I, personally, would not reload anything without using a powder scale to check that my loads were consistent. I use the Lee Scale and also have a Frankford Arsenel electronic scale. The Lee came in the press kit and I paid around $30 for the electronic one from Midway. My experience with both have been good. I only check powder weight when I change something and then after everything has settled down I just weigh a random few charges.
If you are even close to approaching a max load, you need a scale to verify your powder charges. I prefer the Dillon in a beam type scale, it's a bit more than some entry level scales but their warranty can't be beat. Call them up and say "I broke this" and a new one is on the way.


Check E-bay, often used ones or even new at a good discount can be found.

The electronic ones are nice, but unless you are hand weighing each charge down to a fraction of a grain for max consistency the "automatic powder dispensers" are overkill. Just get a good measure and weigh a charge every so often to verify.
The lee scale works great. when it comes to value, you cant beat lee. i plan on getting a frankfurt arsenal electronic scale, but i will still double check against the lee beam scale.
Lee beam scales are generally very accurate, but I do have a few issues with them when it comes to the difficulty of setting the scale initially or when attempting to weigh something that has an unknown weight. Other scales, such as the RCBS 5-0-5, are much easier to adjust and read. After using both, I would spend the few extra dollars for an inexpensive RCBS over the Lee scale in a heartbeat. In fact, I have a free Lee scale available to anyone who is willing to pick it up. PM if interested.

If you are looking at the really inexpensive electronic scale from frankfurt, skip it. I have one and it is constantly turning off and needing to be recalibrated.
I use the Lee scales to periodically check my loads but since I wont use a powder that makes a double charge possible (the worst danger) Ive never caught a problem with it. The Lee dippers are just accurate enough for any real world use. Your worst potential problem is not paying attention.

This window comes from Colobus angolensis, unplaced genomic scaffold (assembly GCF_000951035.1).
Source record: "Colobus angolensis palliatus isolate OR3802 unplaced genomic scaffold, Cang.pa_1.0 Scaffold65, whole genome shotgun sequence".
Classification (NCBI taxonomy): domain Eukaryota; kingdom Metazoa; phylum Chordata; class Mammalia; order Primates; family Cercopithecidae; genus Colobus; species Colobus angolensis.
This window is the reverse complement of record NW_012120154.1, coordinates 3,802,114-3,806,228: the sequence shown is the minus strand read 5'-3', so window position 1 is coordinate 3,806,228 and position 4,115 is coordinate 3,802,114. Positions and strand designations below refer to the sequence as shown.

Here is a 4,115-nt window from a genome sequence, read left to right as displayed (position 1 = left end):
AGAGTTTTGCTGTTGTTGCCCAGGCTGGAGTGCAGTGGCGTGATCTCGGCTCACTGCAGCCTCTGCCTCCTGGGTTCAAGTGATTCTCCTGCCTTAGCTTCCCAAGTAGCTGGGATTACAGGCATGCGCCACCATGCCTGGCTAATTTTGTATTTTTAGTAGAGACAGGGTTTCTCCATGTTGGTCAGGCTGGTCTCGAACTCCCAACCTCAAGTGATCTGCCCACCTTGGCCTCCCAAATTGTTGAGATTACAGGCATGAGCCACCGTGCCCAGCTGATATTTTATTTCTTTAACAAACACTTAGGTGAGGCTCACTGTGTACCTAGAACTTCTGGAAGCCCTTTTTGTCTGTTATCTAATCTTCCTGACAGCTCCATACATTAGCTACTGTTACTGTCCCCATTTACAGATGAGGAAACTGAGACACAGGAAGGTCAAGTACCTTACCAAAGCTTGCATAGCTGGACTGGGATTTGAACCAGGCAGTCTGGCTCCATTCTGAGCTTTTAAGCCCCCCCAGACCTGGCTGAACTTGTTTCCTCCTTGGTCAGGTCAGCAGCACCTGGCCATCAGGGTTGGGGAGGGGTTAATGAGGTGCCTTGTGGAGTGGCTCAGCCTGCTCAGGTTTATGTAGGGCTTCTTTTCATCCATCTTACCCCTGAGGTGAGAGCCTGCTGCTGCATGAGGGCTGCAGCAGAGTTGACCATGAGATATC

I agree with mactex because my Lee scales are also very accurate but about as hard to read as a woman's mind.
I do like the cheap frankfor arsenel digital scales. They have been accurate for me.
I use my Lee Perfect Powder measure and check my load charges about every 10 rounds on my digital scale to make sure I am still good to go. I think the most variation I've ever had was .2 grains. For a charge that's no where near max loads, I can live with that.
Max loads should be avoided any way, I use the rule of never loading more than 90% of the max allowing some safety margin but opinions vary. That is still a pretty hot round and outside of curiosity haven't had a need of it.

The tenths on the Lee can be slightly difficult until you get the hang of it but seriously a tenth of a grain either way should not make much difference considering the variances in powder from batch to batch. Wouldn't want to load that close to max at least.
I use the Lee beam scale and the Lyman 505. The Lee is the hardest to use but will weigh to .05 grains. One thing you have to remember with beam scales is that any air movement can cause a bad reading. I noticed this first with the Lee scale, so now I cover them with a plastic box when I use them.
Yeah very important.